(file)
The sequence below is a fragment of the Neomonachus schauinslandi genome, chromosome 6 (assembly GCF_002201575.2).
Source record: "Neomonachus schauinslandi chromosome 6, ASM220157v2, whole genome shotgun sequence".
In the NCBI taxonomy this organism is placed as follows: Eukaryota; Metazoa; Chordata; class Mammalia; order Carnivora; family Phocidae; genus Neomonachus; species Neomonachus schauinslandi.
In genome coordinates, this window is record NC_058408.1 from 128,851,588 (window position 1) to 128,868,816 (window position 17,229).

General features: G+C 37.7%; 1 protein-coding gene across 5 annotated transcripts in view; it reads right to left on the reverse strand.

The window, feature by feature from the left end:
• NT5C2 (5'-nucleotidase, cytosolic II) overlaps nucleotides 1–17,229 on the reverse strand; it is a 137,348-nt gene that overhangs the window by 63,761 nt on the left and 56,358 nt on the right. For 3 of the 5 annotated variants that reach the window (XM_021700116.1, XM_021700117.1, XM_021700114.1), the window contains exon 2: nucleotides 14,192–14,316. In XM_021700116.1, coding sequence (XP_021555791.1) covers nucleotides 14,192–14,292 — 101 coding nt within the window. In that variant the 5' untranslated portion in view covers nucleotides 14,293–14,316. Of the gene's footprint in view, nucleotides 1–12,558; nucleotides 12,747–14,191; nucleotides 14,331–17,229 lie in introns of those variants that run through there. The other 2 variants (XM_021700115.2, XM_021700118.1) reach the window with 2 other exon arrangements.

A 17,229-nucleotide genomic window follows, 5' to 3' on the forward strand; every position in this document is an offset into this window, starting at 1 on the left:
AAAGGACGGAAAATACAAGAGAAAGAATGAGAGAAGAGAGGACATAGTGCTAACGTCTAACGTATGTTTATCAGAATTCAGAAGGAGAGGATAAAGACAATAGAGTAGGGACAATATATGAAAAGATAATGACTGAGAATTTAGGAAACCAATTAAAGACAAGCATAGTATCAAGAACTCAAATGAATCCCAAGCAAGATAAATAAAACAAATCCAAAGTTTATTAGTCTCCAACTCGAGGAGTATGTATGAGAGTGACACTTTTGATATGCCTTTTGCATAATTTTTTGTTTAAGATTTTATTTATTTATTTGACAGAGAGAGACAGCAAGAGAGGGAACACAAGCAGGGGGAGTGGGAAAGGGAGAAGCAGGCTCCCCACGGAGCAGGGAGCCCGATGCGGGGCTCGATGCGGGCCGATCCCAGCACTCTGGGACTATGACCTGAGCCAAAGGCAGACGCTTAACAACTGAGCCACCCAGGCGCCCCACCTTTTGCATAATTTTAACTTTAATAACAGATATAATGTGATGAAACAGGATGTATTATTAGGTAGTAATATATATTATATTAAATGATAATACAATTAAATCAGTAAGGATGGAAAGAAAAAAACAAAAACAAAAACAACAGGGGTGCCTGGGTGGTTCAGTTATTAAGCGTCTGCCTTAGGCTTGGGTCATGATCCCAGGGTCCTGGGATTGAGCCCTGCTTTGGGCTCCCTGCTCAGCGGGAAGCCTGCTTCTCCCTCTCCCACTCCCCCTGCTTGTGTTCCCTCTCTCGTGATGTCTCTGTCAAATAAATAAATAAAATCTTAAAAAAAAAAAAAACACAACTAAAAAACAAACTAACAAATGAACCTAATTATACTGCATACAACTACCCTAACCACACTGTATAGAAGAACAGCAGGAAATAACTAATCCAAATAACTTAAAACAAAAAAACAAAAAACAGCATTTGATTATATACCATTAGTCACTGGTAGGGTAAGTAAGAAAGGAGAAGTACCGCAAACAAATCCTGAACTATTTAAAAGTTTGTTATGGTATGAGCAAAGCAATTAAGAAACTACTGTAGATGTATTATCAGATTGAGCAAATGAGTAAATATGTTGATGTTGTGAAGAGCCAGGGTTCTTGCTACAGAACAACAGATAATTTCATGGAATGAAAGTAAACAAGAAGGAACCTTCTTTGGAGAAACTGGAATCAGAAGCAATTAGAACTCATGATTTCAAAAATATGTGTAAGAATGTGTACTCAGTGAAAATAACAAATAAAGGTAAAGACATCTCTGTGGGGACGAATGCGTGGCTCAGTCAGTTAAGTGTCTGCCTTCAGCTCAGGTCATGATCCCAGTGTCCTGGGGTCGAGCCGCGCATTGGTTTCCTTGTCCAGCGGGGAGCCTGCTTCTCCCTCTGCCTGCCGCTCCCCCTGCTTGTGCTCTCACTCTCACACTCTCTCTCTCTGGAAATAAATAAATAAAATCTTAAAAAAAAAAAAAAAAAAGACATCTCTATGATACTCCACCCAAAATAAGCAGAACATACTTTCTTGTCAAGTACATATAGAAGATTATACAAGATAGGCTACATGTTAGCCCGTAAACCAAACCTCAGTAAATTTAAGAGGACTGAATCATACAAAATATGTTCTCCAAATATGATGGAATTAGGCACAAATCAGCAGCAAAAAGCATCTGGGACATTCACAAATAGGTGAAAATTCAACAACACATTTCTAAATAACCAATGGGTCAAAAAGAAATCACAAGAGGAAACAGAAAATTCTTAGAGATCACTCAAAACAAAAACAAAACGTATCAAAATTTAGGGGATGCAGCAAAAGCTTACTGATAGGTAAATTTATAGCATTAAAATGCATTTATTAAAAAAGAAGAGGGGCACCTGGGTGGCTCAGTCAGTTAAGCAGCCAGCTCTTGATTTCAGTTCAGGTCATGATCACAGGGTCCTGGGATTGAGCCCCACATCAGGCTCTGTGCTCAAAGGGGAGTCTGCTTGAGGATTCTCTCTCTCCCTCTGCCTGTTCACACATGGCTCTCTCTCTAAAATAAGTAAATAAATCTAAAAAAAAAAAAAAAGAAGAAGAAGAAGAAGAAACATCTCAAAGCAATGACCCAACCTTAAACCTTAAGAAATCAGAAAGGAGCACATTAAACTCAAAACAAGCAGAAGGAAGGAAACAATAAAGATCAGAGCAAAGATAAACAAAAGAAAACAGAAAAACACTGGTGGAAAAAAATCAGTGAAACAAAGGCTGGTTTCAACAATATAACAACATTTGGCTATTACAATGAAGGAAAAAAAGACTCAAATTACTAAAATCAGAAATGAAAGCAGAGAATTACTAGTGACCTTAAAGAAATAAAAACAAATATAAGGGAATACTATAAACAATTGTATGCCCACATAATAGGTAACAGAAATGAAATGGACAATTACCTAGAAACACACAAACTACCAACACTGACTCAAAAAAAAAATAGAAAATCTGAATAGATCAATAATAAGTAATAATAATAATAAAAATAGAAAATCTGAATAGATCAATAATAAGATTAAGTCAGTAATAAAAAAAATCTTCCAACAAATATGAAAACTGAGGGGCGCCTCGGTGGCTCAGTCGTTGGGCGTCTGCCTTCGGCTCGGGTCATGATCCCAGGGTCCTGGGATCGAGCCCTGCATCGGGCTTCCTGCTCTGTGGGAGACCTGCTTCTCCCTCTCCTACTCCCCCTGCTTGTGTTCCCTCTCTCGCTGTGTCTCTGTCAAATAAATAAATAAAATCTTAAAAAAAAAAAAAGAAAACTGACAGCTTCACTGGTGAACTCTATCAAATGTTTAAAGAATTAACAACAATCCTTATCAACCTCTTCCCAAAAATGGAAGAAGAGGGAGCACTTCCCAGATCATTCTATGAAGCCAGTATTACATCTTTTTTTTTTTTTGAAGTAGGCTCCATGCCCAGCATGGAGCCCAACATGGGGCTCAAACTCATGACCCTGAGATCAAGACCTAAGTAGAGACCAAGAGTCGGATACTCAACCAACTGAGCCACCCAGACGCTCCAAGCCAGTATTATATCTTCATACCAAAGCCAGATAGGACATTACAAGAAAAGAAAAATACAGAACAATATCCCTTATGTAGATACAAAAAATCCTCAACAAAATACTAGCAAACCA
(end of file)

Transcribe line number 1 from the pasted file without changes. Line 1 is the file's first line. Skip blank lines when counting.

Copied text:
The sequence below is a fragment of the Neomonachus schauinslandi genome, chromosome 6 (assembly GCF_002201575.2).